Thursday, July 01, 2010

Book Report: "Goodbye, Columbus," by Philip Roth

Philip Roth: Novels and Stories 1959-1962: Goodbye, Columbus & Five Short Stories / Letting Go (Library of America) Philip Roth: Novels and Stories 1959-1962: Goodbye, Columbus & Five Short Stories / Letting Go by Philip Roth

My rating: 5 of 5 stars
I am a Philip Roth fan, although not an uncritical one.  I don't know anyone who depicts the richness of Jewish life in America with such warmth and humor but fearlessness.  I wish Amish/Mennonites had someone writing who was half as good.

This book is Roth's first one, published in 1959, and winning The National Book Award. I picked this book up at the library, thinking that Goodbye, Columbus, would probably be pretty much like the movie but not having seen the movie in many years I was ready for a repeat of the story.  I won't say the book is nothing like the movie, but significant details are changed.  In the book, the young man doesn't have an affair with the mother -- they never can stand each other, and he doesn't get the advice at the end to go into plastics. (Later Update:  As Anonymous Wendy points out below, I confused Goodbye, Columbus with The Graduate, which has nothing to do with Philip Roth. The only similarity is that Richard Benjamin kind of looks like Dustin Hoffman.)

The other five short stories in the book are the equal of or better than Goodbye, Columbus.  The Conversion of the Jews, is about a young boy who questions Jewish dogma, arguing that if God is all-powerful there could have been a virgin birth as preached by some Christians.  He gets in trouble with the rabbi and winds up forcing the conversion of his entire synagogue to Christianity.  Many Jewish Americans were highly offended by the story, while critics loved it.

The other stories in the book are Defender of the Faith,  Epstein, You Can't Tell A Man By The Song He Sings, and Eli, The Fanatic.  I won't take the time to detail all of them, but generally they follow the same themes as the first two I have mentioned.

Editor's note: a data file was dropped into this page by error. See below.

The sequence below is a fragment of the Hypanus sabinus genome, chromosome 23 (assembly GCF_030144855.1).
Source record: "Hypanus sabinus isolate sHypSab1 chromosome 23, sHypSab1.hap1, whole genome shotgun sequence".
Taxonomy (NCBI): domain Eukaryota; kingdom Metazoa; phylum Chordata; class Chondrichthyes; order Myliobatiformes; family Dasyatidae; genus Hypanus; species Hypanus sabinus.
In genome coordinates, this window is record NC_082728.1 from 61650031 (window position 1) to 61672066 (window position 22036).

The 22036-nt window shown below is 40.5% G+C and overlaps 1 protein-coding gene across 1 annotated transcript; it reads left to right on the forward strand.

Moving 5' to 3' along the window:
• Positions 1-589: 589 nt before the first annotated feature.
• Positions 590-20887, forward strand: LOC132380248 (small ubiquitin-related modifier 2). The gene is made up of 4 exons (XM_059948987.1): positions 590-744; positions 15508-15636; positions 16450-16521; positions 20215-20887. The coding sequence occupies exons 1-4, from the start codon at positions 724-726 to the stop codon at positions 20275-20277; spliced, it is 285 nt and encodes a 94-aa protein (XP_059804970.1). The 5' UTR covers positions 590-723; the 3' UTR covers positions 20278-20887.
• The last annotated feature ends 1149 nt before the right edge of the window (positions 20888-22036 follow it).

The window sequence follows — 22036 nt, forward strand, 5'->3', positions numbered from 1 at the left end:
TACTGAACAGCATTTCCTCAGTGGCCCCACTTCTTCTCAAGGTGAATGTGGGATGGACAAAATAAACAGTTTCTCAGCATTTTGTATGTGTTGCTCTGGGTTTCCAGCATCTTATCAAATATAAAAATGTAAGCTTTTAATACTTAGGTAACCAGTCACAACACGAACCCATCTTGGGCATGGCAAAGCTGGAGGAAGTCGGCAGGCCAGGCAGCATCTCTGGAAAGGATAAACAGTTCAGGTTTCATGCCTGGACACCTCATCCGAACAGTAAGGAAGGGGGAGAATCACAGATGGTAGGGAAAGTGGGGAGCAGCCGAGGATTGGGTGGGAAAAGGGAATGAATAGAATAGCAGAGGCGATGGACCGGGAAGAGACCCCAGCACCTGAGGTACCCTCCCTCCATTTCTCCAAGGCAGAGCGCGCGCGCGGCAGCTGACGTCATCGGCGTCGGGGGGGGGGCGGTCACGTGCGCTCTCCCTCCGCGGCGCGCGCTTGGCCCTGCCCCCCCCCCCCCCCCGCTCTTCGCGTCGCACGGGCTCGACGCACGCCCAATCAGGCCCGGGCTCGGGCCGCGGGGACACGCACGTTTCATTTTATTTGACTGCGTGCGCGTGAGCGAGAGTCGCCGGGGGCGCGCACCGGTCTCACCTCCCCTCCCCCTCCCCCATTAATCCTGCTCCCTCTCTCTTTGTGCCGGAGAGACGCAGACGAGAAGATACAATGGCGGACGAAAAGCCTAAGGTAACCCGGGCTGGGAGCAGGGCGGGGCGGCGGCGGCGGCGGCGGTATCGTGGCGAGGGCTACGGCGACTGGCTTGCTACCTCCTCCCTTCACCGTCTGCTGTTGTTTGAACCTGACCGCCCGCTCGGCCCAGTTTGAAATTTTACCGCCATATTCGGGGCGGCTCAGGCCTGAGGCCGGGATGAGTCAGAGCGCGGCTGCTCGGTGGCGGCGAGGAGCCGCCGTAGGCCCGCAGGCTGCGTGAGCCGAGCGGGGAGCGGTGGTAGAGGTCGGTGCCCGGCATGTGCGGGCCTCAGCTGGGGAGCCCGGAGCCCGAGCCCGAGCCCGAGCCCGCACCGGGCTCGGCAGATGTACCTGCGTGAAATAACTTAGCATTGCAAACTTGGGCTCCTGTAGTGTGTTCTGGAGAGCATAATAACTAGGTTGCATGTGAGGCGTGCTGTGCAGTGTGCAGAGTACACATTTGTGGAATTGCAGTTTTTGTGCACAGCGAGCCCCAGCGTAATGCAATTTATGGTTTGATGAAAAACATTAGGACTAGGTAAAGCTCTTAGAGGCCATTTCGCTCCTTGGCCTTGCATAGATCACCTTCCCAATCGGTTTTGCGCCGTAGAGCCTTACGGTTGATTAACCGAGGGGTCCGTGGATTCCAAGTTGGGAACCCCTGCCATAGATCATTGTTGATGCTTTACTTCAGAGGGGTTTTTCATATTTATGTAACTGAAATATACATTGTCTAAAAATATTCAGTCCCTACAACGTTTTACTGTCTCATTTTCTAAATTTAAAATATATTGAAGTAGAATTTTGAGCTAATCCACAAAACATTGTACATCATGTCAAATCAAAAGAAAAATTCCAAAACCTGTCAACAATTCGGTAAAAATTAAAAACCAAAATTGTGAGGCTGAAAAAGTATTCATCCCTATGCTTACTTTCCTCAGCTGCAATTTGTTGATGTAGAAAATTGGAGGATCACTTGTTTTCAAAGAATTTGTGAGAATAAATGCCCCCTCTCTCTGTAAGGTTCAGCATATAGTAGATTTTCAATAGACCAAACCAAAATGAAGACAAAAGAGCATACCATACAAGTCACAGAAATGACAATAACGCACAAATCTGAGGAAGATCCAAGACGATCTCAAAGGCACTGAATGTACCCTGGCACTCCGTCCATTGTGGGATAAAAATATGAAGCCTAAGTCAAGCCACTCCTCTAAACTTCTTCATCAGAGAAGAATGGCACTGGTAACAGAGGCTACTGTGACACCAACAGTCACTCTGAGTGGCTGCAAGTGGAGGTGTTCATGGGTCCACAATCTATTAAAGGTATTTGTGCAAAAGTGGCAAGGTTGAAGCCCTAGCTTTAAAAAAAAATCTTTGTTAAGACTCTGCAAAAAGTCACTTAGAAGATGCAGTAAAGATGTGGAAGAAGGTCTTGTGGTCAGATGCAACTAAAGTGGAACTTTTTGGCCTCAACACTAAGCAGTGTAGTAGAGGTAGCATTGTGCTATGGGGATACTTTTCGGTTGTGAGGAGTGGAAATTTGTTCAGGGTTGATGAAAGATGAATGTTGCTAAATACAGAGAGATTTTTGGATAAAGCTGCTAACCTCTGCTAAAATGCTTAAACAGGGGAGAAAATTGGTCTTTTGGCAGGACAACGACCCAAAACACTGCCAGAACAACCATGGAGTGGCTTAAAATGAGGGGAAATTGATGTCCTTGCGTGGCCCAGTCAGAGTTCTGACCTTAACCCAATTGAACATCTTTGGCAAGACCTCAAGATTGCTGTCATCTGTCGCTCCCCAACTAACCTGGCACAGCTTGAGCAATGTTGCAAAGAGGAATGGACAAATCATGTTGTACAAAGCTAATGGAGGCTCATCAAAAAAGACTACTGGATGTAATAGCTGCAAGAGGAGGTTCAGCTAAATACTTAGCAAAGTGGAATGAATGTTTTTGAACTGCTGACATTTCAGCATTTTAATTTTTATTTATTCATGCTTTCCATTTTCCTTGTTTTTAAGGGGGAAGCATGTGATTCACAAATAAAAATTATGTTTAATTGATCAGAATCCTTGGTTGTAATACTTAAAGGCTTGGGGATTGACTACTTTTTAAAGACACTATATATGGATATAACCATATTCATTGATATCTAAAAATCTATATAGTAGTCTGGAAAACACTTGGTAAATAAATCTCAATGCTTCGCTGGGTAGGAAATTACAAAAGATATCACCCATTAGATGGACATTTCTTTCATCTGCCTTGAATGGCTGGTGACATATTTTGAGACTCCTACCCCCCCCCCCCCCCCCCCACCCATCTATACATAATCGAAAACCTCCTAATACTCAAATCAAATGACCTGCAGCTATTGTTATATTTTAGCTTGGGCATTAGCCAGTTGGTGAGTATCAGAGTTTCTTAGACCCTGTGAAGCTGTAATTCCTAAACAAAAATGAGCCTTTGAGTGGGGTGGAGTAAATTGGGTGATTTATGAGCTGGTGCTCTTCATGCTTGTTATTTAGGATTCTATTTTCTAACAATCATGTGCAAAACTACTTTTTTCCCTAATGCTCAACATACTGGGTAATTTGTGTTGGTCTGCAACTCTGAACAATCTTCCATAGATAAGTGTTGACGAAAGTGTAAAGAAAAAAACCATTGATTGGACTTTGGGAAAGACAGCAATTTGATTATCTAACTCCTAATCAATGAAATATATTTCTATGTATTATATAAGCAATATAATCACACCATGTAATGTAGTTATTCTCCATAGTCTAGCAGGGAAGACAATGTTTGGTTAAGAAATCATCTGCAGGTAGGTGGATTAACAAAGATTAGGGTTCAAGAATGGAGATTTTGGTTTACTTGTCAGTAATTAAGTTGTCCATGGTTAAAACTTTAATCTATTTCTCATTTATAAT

If your only knowledge of Philip Roth is the scandal caused by Portnoy's Complaint, when it was published (it wouldn't raise many eyebrows now,) then you owe it to yourself to read some of his other works.  You will feel enriched.


Anonymous said...


The movie you're thinking of is The Graduate--re. the affair with the mother, the 'plastics'. Nothing to do with Roth, alas. They made a movie of Goodbye Columbus, w Richard Benjamin.
Haven't seen it; I believe Roth hated it, as he does most movies made from his books.

Crockhead said...

You are so right, Wendy. I'm embarrassed. That's when happens when you get old. Everything seems to run together. I am going to correct the post, but I will leave your comment up as penance.

A Knutson said...

I couldn't agree with you more about the lack of an authentic Mennonite/Amish voice in the literary realm. We have produced some decent poets (I've enjoyed Julia Kasdorf's early poetry, and poetry by Todd Davis), but not much in the way of novelists or (interesting non-historic) non-fiction writers. I've read plenty of writing by Mennonites that I'm luke-warm about or outright disgusted with (the latest would be Mennonite in a Little Black Dress), but nothing with the insight, humor, and authentic voice that Philip Roth brings.

Crockhead said...

I'm a big fan of Julia Kasdorf. I don't think I know Todd Davis. Have you read "Ben's Wayne?" I do think Levi Miller did a good job with that book. I particularly thought it had an authentic voice. But as far as I know, that's it from him as far as fiction goes.

rdl said...

i need to read him and i think you should think about writing that mennonite/amish book!